CHONGQING/BEIJING (Reuters) - The raucous diners in a hilltop restaurant in southwest China ignored a waiter’s request to quieten down after a complaint from a petite woman at a nearby table.
The woman made a phone call. Minutes later, a man stormed into the hotel restaurant, brandished his pistol and silenced the table of stunned drinkers who instantly recognized him.
He was Wang Lijun, police chief of Chongqing and an ally of the city’s ambitious Communist Party boss, Bo Xilai. The woman was Bo’s wife, Gu Kailai, now a suspect in the murder of a British businessman, a crime that has upset China’s carefully managed leadership transition.
The incident unfolded in the same hotel in Chongqing where investigators believe the businessman, Neil Heywood, was poisoned in November.
Wang’s actions fitted a pattern of wild and flamboyant behavior as recounted by those who know him and whose final, characteristically dramatic act blew the scandal into the open.
On February 6, Wang fled to a U.S. consulate in an apparent asylum attempt after he confronted Bo, sources say, with evidence implicating Gu in the death of Heywood, once a friend of the Bo family.
Wang spent about 24 hours inside the consulate before being collected by Chinese central government authorities. He could now face treason charges.
The rupture in his relations with Bo hastened the end of the career of a police officer whose methods in Chongqing, China’s biggest municipality, were decried by critics as brutal.
Wang was also eccentric: sources said he sometimes did his own post mortems, boasted of being an FBI agent under an exchange program and of being kidnapped by the Italian mafia.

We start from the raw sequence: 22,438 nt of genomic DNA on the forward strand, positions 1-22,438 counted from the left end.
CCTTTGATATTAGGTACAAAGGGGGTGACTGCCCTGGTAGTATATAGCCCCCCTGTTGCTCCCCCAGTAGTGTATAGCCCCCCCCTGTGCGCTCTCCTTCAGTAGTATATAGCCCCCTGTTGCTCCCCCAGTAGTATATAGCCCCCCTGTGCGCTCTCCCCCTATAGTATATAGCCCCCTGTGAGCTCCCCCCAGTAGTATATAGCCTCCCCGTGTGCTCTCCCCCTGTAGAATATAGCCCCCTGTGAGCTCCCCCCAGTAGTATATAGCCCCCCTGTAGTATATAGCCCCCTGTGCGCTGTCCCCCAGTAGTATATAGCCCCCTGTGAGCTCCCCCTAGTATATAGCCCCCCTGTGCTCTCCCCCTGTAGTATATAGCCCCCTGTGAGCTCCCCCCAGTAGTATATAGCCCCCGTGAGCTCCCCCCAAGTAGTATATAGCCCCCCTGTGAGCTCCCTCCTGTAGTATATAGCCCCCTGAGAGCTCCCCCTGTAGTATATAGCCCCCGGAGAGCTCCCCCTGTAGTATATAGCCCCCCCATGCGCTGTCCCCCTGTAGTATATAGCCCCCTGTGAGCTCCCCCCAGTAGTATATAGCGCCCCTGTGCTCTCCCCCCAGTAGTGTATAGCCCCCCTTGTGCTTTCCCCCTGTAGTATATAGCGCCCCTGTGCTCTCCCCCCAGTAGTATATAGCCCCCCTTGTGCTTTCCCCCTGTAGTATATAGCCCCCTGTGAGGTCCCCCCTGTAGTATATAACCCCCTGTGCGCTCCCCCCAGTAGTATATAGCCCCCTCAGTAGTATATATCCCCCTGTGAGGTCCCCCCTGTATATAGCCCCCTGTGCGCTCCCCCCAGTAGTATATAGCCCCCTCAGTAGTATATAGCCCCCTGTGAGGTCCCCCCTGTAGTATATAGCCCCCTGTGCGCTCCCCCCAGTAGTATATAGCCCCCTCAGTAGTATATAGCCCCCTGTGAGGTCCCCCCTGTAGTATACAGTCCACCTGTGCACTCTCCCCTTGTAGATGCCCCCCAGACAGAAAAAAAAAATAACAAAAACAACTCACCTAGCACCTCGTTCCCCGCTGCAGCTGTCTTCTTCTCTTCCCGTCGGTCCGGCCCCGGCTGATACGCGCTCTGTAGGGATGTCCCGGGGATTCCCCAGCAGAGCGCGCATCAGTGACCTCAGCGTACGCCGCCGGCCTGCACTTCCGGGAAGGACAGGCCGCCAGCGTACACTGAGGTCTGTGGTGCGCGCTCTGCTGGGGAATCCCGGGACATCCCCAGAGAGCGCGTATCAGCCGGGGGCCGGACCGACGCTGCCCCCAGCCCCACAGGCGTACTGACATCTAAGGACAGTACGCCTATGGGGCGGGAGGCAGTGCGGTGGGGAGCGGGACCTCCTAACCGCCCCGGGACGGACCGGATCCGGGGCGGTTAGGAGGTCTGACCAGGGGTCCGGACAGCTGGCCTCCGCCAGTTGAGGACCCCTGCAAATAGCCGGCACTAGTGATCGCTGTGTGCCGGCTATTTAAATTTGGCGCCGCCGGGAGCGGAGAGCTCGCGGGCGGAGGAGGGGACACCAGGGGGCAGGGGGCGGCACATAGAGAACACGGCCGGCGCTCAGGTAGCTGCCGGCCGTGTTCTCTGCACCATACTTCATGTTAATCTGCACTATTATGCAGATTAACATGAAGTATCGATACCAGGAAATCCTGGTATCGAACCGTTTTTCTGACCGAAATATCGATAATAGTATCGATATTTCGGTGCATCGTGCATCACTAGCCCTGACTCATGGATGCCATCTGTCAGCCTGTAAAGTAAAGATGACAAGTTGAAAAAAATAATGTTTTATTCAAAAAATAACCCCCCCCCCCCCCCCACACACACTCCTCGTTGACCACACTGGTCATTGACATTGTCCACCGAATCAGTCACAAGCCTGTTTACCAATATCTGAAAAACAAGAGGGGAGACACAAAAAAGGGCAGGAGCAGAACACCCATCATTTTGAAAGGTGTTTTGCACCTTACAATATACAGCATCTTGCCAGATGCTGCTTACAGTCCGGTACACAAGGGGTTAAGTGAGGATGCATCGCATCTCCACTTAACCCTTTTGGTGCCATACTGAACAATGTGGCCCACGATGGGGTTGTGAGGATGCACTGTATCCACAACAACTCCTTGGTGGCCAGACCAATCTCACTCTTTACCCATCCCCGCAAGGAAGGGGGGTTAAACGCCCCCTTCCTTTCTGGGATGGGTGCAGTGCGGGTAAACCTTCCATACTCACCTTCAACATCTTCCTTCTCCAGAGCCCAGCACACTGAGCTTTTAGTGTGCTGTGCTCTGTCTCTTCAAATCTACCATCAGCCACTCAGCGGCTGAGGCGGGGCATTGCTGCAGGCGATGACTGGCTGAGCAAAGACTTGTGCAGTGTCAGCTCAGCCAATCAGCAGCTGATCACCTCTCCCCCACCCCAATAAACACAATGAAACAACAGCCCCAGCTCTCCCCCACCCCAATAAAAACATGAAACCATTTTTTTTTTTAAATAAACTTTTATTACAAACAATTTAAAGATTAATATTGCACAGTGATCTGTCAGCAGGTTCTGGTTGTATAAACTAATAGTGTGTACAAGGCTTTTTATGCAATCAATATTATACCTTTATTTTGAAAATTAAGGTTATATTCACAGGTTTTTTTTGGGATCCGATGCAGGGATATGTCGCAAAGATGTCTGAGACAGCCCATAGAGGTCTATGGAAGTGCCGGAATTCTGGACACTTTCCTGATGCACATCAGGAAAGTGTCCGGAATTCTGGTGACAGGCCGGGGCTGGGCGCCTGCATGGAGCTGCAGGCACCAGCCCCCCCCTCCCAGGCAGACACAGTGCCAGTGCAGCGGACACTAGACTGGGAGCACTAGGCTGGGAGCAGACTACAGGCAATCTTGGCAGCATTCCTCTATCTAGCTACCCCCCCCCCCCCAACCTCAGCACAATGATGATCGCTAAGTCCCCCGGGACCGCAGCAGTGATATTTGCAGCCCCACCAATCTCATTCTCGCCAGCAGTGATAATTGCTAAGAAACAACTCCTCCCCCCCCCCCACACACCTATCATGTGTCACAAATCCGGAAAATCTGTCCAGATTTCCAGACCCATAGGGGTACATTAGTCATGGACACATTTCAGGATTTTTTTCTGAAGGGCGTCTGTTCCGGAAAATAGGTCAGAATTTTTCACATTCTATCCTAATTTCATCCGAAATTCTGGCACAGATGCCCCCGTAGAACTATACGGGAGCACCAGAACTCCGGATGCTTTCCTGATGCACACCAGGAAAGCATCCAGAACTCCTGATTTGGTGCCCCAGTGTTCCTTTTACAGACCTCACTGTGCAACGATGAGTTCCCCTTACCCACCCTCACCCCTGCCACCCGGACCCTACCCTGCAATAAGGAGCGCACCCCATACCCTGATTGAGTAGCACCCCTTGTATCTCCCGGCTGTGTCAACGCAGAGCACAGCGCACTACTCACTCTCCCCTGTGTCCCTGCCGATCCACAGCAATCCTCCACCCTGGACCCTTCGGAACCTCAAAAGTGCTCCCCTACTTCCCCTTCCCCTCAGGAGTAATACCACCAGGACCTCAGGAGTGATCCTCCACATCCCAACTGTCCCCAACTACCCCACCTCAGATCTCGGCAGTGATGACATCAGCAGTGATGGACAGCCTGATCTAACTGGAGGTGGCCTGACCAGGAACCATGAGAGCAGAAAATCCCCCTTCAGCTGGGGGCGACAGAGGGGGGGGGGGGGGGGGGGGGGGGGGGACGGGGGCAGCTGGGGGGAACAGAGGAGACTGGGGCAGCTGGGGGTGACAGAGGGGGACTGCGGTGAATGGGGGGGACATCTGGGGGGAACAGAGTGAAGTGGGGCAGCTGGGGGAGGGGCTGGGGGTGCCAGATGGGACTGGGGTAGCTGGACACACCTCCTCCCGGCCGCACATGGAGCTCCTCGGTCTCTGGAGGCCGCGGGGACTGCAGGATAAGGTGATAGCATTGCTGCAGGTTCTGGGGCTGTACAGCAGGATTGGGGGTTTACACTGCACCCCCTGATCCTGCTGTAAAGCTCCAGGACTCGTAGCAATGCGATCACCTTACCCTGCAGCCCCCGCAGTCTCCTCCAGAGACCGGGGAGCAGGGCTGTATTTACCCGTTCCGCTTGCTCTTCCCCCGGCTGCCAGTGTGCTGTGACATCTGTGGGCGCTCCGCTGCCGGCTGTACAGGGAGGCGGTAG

Gu had been dining with Wang’s wife at the time of the restaurant incident, which ended unhappily for the noisy table of drinkers who turned out to be off-duty police officers.
“Not realizing who she and Wang Lijun’s wife were, the rowdy table ignored her. So Gu Kailai called Wang Lijun who drove up to the hotel himself and drew his gun on the rowdy table and told them that they hadn’t realized who they were dealing with,” said a source close to Chongqing officials.
“It was only then that Wang Lijun realized the rowdy drinkers were senior police from the Nan‘an district (of Chongqing),” said the source in an account backed by a second source who cited police descriptions of the incident.
Heads rolled. The two sources said officers at the restaurant table were removed from their posts.
The fracas happened long before Heywood’s death. The restaurant is at the Nanshan Lijing Holiday Hotel where Heywood’s body was found on November 15. Police believe he was poisoned after he threatened to expose a plan by Gu to move money abroad, Reuters has previously reported.
Gu and Wang are in custody and Bo has not been seen in public since March, when he was dismissed as boss of Chongqing. Last week, Bo was stripped of his seat on the Politburo, a major decision-making body under the more powerful Standing Committee.
Before his fall, Bo, 62, was seen as a contender for a post on the committee, China’s top leadership body, to be decided this year.
With Bo and Wang out of power, sources close to officials in Chongqing and Beijing are providing details about the man who served as Bo’s right-hand man in a widely publicized drive to sweep the city streets of triad gangs. They declined to be identified owing to the sensitivities of the scandal.
State media for years hailed the tens of thousands of arrests, the breakup of gangs and the exposure of corrupt police and officials, a campaign that helped build Bo’s popular support.
CHIEF WANG‘S COMING!
Even by the standards of Chinese police, Wang was known as an aggressive officer. He built his reputation in the northeast province of Liaoning, where Bo was governor in the early 2000s.
Wang, 52, is an ethnic Mongolian. His father was a railway worker and his mother a textile worker. He boxed as a teen, served in the People’s Liberation Army for three years and worked as a forestry official before becoming a policeman in 1984.
His crime crackdown in the northeast town of Tieling won him national acclaim. Zhou Lijun, a screenwriter, spent 10 days with Wang in Tieling in 1996 while working on a screenplay for a TV series about his exploits called “Iron Blooded Police Spirits”.